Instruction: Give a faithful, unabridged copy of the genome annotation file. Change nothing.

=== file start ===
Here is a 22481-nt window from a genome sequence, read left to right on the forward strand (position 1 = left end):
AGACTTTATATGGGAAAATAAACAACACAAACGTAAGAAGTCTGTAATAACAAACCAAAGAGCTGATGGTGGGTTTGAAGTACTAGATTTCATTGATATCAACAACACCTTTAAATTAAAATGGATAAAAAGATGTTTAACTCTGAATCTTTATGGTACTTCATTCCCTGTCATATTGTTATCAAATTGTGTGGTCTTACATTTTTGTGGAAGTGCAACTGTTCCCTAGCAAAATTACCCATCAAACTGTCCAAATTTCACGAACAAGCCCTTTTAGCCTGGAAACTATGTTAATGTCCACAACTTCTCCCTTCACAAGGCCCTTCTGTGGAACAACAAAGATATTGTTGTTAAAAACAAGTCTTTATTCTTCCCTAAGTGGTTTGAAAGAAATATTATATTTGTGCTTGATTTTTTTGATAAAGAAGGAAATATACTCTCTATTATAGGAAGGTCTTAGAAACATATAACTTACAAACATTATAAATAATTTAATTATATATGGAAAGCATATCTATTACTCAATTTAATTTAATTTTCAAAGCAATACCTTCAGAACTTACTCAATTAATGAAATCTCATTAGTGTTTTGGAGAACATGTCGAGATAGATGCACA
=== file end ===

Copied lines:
Here is a 22481-nt window from a genome sequence, read left to right on the forward strand (position 1 = left end):
AGACTTTATATGGGAAAATAAACAACACAAACGTAAGAAGTCTGTAATAACAAACCAAAGAGCTGATGGTGGGTTTGAAGTACTAGATTTCATTGATATCAACAACACCTTTAAATTAAAATGGATAAAAAGATGTTTAACTCTGAATCTTTATGGTACTTCATTCCCTGTCATATTGTTATCAAATTGTGTGGTCTTACATTTTTGTGGAAGTGCAACTGTTCCCTAGCAAAATTACCCATCAAACTGTCCAAATTTCACGAACAAGCCCTTTTAGCCTGGAAACTATGTTAATGTCCACAACTTCTCCCTTCACAAGGCCCTTCTGTGGAACAACAAAGATATTGTTGTTAAAAACAAGTCTTTATTCTTCCCTAAGTGGTTTGAAAGAAATATTATATTTGTGCTTGATTTTTTTGATAAAGAAGGAAATATACTCTCTATTATAGGAAGGTCTTAGAAACATATAACTTACAAACATTATAAATAATTTAATTATATATGGAAAGCATATCTATTACTCAATTTAATTTAATTTTCAAAGCAATACCTTCAGAACTTACTCAATTAATGAAATCTCATTAGTGTTTTGGAGAACATGTCGAGATAGATGCACA